Imperfections of life make it lovable

Imperfections of life make it lovable

ISTANBUL - Hürriyet Daily News
Imperfections of life make it lovable

In Pedro Reyes’ project titled ‘Imagine’ from Adhocracy, the guns were crushed by a steamroller and melted down in a foundry. Reyes transforms confiscated guns from Mexico into a fully-functional orchestra of musical instruments, including a flute, guitar, and drum kit.

When writer Joseph Campbell tried to describe Thomas Mann’s story of Tonio Kröger (a novella Mann published in 1903), he said, “The only way you can describe a human being truly is by describing his imperfections. The perfect human being is uninteresting,” continuing that, “It is the imperfections of life that are lovable. And when someone sends a dart of the true word, it hurts. But it goes with love.” This is what Mann called “erotic irony,” the love for that which you kill with your cruel, analytical word.

The first Istanbul Design Biennial can be perceived along the lines of Mann’s erotic irony. The theme of the biennial is imperfection. The two curators of the biennial, Emre Arolat and Jospeh Grima, take the concept in two different ways, reminding viewers that it is the imperfections of cities that make them lovable.

The biennial’s theme was proposed by Deyan Sudjic, a member of the biennial advisory board and director of the Design Museum in London. According to Sudjic, there is nowhere better to explore imperfections than in Istanbul, a city of infinite layers, charged with the vitality that comes from engaging with rapid urban, social and cultural change. Istanbul as a city is far from perfect, yet it is one of the most exhilarating and dynamic centers in the world.

‘Adhocracy,’ or rigid domain of bureaucracy

Grima’s exhibition argues that the maximum expression of design today is the process –the activation of open systems, tools that shape society by enabling self-organization, platforms of collaboration independent of the capitalist model of competition and empowering networks of production.
“Design is on the move: it is migrating from the rigid domain of bureaucracy toward the rhizomatic realm of adhocracy,” Grima said in a written announcement.

Grima’s exhibition venue, Galata Greek Primary School, hosts a total of 57 projects from architects, designers and artists. The main aim of this section is to discover the diversity of design. The audience can discover how design is helpful in life or how it works. 3D printers, toasters and multithread machines open a new dimension for the viewer. The attraction of this part of the biennial is hidden in its choices.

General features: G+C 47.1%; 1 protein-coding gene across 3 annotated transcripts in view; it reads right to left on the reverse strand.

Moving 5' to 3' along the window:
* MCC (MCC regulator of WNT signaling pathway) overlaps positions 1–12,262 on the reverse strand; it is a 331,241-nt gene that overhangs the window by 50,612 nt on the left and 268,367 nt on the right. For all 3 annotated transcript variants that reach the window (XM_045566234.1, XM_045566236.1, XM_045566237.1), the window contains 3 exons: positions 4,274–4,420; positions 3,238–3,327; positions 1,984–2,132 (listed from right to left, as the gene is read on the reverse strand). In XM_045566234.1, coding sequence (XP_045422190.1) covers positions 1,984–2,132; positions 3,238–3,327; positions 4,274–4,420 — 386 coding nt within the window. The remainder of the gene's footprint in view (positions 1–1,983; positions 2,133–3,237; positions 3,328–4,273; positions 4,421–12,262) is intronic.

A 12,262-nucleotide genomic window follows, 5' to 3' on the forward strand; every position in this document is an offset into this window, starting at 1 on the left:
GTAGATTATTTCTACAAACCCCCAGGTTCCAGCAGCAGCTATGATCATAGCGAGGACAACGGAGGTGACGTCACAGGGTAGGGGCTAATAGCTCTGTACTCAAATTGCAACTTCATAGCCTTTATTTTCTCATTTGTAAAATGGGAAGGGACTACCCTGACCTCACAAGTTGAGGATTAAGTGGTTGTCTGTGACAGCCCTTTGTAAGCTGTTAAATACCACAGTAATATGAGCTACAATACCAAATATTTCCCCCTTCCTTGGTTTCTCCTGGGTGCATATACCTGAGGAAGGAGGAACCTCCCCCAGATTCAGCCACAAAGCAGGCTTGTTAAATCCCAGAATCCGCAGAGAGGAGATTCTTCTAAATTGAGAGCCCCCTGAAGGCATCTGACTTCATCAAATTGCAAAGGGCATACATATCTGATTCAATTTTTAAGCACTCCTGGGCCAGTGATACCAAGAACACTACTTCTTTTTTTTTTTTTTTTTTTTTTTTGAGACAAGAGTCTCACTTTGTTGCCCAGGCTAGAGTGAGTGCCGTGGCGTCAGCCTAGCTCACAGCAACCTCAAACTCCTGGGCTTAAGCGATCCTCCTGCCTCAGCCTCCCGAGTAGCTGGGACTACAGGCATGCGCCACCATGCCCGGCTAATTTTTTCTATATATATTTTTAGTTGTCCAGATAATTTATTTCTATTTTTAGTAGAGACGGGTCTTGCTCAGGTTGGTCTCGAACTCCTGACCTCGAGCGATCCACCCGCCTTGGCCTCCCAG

For example, the pieces at the entrance of the venue, “Be your own souvenir,” are a way to discover virtual data and rediscover material expression. To make their own souvenirs, participants pose on a platform while their body is scanned by Kinect sensors and within a matter of minutes they can collect 3D-printed models of themselves. The process of translation produces a curious artifact – while it is the most durable material iteration of the moment, it is also the least “real” format for its expression.

The exhibition suggests that in the very near future many 3D printers will be entering our daily lives.

This also raises a question of ethics. “Is it legal or ethical to print something that has already been designed?” Grima wants people to question the approach to designing objects.

‘Musibet,’ multiple faces of transformations

Arolat, on the other hand, examines the theme on a more architectural basis and lets the viewer enter a more “concentrated” world and question the urban transformation issues in his exhibition “Musibet” (nuisance). Arolat, an academic and architect, always focuses on urban transformation and the transformation of districts in Istanbul.

“Töztepe: A Story of Urban Renewal,” by Bora Y. Özkuş, M. Batu Kepekçioğlu and S. Ali Paşaoğlu, attempts to draw multiple portraits of the architect as one of the main actors of the urban transformation process taking place in the city. The protagonists of the Töztepe story come to life through the illustrations of Şerif Karasu and Murat Karasu, adopting the fictional, integrative and easily accessible language of comics.

When connecting design with urban transformation, Arolat takes issue with environmental “nuisances.” For his exhibition, Arolat designed a jailhouse at the Istanbul Modern Museum consisting of 32 projects placed in each “jail house cell.”

The projects aim to express how large transformations effect the city and its locals. In “Urban Renewal and its Discontents: Kreuzberg—IBA ’84/87,” by Ersan Akcan, architects aim to discover urban transformation and shifts in the Kreuzberg district of Berlin.

Arolat challenges the viewer to discover a new approach to urban transformation – rather than seeing its elements as a “nuisance,” he wants people to think about its “lovable” parts.